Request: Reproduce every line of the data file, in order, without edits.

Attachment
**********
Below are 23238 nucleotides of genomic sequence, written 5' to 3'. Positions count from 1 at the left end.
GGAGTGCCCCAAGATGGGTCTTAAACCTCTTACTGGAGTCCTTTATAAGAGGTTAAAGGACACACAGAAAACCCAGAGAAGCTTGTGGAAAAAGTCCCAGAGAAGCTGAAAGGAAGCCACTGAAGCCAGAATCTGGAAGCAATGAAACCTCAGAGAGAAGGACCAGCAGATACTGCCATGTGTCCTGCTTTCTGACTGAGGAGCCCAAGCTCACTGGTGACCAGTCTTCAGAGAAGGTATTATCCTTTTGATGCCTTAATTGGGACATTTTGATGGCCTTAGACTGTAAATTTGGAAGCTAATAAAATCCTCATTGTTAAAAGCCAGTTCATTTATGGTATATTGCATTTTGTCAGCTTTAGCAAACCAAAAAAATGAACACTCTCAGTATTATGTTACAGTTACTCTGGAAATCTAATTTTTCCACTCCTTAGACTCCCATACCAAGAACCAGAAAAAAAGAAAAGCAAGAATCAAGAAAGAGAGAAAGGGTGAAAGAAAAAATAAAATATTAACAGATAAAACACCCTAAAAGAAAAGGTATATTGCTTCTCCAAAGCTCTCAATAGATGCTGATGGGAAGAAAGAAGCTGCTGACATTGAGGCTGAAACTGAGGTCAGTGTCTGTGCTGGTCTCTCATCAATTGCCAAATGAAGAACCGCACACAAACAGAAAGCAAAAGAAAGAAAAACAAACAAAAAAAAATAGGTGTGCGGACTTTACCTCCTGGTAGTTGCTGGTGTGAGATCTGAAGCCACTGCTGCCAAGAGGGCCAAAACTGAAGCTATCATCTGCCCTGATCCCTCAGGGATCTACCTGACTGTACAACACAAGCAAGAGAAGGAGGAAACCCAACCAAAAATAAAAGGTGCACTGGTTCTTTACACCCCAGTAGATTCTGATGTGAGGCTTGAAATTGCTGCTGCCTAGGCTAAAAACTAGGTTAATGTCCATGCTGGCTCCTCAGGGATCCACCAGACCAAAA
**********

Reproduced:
Below are 23238 nucleotides of genomic sequence, written 5' to 3'. Positions count from 1 at the left end.
GGAGTGCCCCAAGATGGGTCTTAAACCTCTTACTGGAGTCCTTTATAAGAGGTTAAAGGACACACAGAAAACCCAGAGAAGCTTGTGGAAAAAGTCCCAGAGAAGCTGAAAGGAAGCCACTGAAGCCAGAATCTGGAAGCAATGAAACCTCAGAGAGAAGGACCAGCAGATACTGCCATGTGTCCTGCTTTCTGACTGAGGAGCCCAAGCTCACTGGTGACCAGTCTTCAGAGAAGGTATTATCCTTTTGATGCCTTAATTGGGACATTTTGATGGCCTTAGACTGTAAATTTGGAAGCTAATAAAATCCTCATTGTTAAAAGCCAGTTCATTTATGGTATATTGCATTTTGTCAGCTTTAGCAAACCAAAAAAATGAACACTCTCAGTATTATGTTACAGTTACTCTGGAAATCTAATTTTTCCACTCCTTAGACTCCCATACCAAGAACCAGAAAAAAAGAAAAGCAAGAATCAAGAAAGAGAGAAAGGGTGAAAGAAAAAATAAAATATTAACAGATAAAACACCCTAAAAGAAAAGGTATATTGCTTCTCCAAAGCTCTCAATAGATGCTGATGGGAAGAAAGAAGCTGCTGACATTGAGGCTGAAACTGAGGTCAGTGTCTGTGCTGGTCTCTCATCAATTGCCAAATGAAGAACCGCACACAAACAGAAAGCAAAAGAAAGAAAAACAAACAAAAAAAAATAGGTGTGCGGACTTTACCTCCTGGTAGTTGCTGGTGTGAGATCTGAAGCCACTGCTGCCAAGAGGGCCAAAACTGAAGCTATCATCTGCCCTGATCCCTCAGGGATCTACCTGACTGTACAACACAAGCAAGAGAAGGAGGAAACCCAACCAAAAATAAAAGGTGCACTGGTTCTTTACACCCCAGTAGATTCTGATGTGAGGCTTGAAATTGCTGCTGCCTAGGCTAAAAACTAGGTTAATGTCCATGCTGGCTCCTCAGGGATCCACCAGACCAAAA